Guest Column: A time of quiet and stillness


by the Most Reverend John M. Quinn

Bishop of the Roman Catholic Diocese of Winona-Rochester


The Christmas trees and lights have all been up for weeks, but as we enter into this month of December, Catholics and many other Christians are celebrating the holy Season of Advent. The four weeks of Advent, starting this year on November 29, are a time of preparation before Christmas. One can always better celebrate and appreciate something if one adequately prepares for it, and Advent provides us with a time of anticipation, the opportunity to ready our hearts and homes so that we can joyfully welcome Christ at Christmas.

If you enter a Catholic church during Advent, you will notice that the holiday decorations, so prevalent elsewhere, are strangely absent. Instead, you will probably see an Advent wreath, usually made up of one pink and three purple candles set in a wreath of evergreens, which marks the Sundays of Advent. There might also be some simple purple decorations and a markedly simple interior with none of the trees, lights, or poinsettias that will come out at Christmas.

Christmas is the celebration of Christ coming to become one of us, to ultimately give His life to free us from our sins. He calls us into relationship with Him, and Advent provides us with a time to focus on the love God has for us, and how we can love Him in return. By doing this, we can prepare our hearts for both Christ’s coming at Christmas, and His coming in glory at the end of time.

Advent is a time of quiet and stillness, when we are invited to focus on our relationship with Christ through prayer and service to others. There are many traditions of the season that help us to do this, including lighting an Advent wreath at home during dinner, times of family prayer, and having an Advent calendar that marks each day of the season. When I was growing up, my parents had my sister, brother, and I put straw in Baby Jesus’ manger each time we did a good deed, with the hope that by Christmas Our Savior would have a soft bed on which to lie. One year our Dad had to remind us that there wasn’t much straw in the manger so the Baby Jesus was going to have a hard bed to lie on, unless we got busy and did some good deeds.

Even though this year we may not be able to practice the same works of charity as in the past, by visiting nursing homes or taking part in large-group service projects, there are still many ways to show care for others, whether it is by sending cards to cheer up the homebound, or making food or care packages for those in need.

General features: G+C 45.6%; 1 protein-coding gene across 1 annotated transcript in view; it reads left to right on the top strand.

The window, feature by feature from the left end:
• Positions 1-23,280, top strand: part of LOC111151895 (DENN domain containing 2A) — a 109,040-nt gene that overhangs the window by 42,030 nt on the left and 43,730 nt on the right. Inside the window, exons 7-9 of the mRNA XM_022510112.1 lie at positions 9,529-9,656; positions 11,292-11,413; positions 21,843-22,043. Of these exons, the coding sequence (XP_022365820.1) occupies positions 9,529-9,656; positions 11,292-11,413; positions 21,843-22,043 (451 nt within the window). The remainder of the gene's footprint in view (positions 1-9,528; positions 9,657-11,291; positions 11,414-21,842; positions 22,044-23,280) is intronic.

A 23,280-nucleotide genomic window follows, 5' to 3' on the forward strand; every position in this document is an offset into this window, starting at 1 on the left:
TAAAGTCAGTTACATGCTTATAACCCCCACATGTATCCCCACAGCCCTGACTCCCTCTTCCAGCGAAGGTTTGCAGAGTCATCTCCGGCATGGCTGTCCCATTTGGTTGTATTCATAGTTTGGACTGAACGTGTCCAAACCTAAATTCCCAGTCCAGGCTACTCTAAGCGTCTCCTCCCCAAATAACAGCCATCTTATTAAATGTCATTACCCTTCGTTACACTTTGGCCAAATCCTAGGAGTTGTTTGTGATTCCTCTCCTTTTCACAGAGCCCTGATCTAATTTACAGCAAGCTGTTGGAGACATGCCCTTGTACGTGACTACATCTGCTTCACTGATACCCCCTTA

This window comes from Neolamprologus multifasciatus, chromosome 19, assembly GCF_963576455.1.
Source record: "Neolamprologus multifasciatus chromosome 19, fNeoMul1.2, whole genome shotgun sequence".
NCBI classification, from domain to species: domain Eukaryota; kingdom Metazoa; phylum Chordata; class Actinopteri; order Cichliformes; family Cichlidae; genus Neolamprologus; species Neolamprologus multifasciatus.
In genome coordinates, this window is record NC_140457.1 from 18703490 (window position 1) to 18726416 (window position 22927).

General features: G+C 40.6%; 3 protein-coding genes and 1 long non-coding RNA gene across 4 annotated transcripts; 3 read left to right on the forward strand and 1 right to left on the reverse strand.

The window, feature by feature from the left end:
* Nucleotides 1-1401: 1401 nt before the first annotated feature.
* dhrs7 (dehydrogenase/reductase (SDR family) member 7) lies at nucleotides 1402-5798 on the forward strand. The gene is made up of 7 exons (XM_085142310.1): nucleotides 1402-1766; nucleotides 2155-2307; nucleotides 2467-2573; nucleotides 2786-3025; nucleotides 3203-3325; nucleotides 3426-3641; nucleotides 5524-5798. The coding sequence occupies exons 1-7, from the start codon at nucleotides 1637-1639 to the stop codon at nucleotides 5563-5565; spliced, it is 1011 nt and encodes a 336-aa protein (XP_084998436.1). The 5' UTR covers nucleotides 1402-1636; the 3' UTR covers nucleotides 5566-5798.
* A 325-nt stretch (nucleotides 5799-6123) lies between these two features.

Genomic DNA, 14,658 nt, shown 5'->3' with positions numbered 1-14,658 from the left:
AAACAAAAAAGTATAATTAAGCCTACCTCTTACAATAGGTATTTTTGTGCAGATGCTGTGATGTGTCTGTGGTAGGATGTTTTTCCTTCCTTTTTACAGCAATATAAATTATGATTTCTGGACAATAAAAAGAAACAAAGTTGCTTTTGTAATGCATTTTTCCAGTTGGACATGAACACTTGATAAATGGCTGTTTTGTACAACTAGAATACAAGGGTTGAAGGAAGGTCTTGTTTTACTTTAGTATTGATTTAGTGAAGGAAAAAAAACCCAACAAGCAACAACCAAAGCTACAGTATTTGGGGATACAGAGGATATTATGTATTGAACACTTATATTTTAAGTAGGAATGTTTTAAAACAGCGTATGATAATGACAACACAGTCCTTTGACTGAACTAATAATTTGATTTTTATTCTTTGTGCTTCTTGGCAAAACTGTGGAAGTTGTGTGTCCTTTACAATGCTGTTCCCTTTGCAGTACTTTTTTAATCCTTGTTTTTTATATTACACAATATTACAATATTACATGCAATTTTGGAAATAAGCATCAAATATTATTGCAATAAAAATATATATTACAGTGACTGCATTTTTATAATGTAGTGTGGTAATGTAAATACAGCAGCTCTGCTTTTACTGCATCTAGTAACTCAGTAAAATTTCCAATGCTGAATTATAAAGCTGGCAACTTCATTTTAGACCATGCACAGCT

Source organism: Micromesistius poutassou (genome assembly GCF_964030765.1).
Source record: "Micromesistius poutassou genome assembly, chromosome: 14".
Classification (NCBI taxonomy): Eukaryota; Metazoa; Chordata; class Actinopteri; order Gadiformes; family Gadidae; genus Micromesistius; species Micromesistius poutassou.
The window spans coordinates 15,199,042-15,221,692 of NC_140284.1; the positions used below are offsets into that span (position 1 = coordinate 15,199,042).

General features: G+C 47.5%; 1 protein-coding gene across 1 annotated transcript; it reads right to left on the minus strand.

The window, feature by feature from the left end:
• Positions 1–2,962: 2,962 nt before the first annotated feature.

With the many struggles we face in our world today, including the ongoing reality of COVID-19 and the changes that will necessarily occur to our normal holiday celebrations, it is important to remember that the season of Advent and Christmas are all about hope. Our world has faced many dark times before, including the First Christmas, when the Holy Family twice fled for their lives and the Romans were occupying the land. Previous generations have lived through times of war, the 1918 flu pandemic, and the Great Depression. However, our faith in Christ gives us hope that not only has Christ won the ultimate victory over sin and death, but that He is always with us to strengthen and sustain us. “Jesus Christ is the same yesterday, today, and forever.” (Hebrews 13:8).

The Birth of Christ, which we look forward to later this month shows us that Christ loves us so much that God took on human flesh and redeemed us by His death. He is with us even amidst the darkest days, and invites us to turn to Him and experience His love and presence in our lives. During this Advent season, I pray that we all may take the opportunity to turn to the Lord in prayer, and perhaps see in a new way how He is at work in our lives and is calling us to bring His light to others this Christmas. Blessed are you!



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